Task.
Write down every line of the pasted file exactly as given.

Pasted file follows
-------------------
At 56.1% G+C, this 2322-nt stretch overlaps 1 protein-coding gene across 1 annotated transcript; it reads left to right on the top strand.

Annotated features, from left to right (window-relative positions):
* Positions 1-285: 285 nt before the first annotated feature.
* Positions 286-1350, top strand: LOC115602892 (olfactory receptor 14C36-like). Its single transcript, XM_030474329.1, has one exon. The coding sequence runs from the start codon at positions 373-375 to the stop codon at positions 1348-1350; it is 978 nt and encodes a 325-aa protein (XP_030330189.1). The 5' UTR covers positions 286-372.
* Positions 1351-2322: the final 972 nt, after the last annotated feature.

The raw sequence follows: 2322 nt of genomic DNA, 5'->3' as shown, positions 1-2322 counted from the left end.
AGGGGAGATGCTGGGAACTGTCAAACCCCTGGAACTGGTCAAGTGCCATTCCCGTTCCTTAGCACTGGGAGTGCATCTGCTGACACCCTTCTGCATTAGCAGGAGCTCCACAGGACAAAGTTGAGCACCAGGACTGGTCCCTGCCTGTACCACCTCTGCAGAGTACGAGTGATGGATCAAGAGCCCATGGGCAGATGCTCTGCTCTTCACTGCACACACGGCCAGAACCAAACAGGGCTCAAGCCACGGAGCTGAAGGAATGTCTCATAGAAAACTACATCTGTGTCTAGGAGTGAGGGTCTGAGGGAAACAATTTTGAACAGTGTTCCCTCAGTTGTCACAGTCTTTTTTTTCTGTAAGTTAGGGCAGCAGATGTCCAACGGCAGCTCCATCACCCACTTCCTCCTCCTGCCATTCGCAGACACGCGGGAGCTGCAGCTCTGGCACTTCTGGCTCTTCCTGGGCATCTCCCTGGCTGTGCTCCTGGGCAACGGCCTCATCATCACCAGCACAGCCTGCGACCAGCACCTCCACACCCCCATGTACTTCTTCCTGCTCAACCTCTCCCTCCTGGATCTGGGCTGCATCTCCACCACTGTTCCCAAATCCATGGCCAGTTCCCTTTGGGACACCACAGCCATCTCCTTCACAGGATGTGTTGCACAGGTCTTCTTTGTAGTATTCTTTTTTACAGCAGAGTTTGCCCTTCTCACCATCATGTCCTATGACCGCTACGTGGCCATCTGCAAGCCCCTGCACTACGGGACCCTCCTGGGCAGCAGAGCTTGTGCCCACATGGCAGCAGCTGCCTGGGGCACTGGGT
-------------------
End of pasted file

At 56.1% G+C, this 2322-nt stretch overlaps 1 protein-coding gene across 1 annotated transcript; it reads left to right on the top strand.

Annotated features, from left to right (window-relative positions):
* Positions 1-285: 285 nt before the first annotated feature.
* Positions 286-1350, top strand: LOC115602892 (olfactory receptor 14C36-like). Its single transcript, XM_030474329.1, has one exon. The coding sequence runs from the start codon at positions 373-375 to the stop codon at positions 1348-1350; it is 978 nt and encodes a 325-aa protein (XP_030330189.1). The 5' UTR covers positions 286-372.
* Positions 1351-2322: the final 972 nt, after the last annotated feature.

The raw sequence follows: 2322 nt of genomic DNA, 5'->3' as shown, positions 1-2322 counted from the left end.
AGGGGAGATGCTGGGAACTGTCAAACCCCTGGAACTGGTCAAGTGCCATTCCCGTTCCTTAGCACTGGGAGTGCATCTGCTGACACCCTTCTGCATTAGCAGGAGCTCCACAGGACAAAGTTGAGCACCAGGACTGGTCCCTGCCTGTACCACCTCTGCAGAGTACGAGTGATGGATCAAGAGCCCATGGGCAGATGCTCTGCTCTTCACTGCACACACGGCCAGAACCAAACAGGGCTCAAGCCACGGAGCTGAAGGAATGTCTCATAGAAAACTACATCTGTGTCTAGGAGTGAGGGTCTGAGGGAAACAATTTTGAACAGTGTTCCCTCAGTTGTCACAGTCTTTTTTTTCTGTAAGTTAGGGCAGCAGATGTCCAACGGCAGCTCCATCACCCACTTCCTCCTCCTGCCATTCGCAGACACGCGGGAGCTGCAGCTCTGGCACTTCTGGCTCTTCCTGGGCATCTCCCTGGCTGTGCTCCTGGGCAACGGCCTCATCATCACCAGCACAGCCTGCGACCAGCACCTCCACACCCCCATGTACTTCTTCCTGCTCAACCTCTCCCTCCTGGATCTGGGCTGCATCTCCACCACTGTTCCCAAATCCATGGCCAGTTCCCTTTGGGACACCACAGCCATCTCCTTCACAGGATGTGTTGCACAGGTCTTCTTTGTAGTATTCTTTTTTACAGCAGAGTTTGCCCTTCTCACCATCATGTCCTATGACCGCTACGTGGCCATCTGCAAGCCCCTGCACTACGGGACCCTCCTGGGCAGCAGAGCTTGTGCCCACATGGCAGCAGCTGCCTGGGGCACTGGGT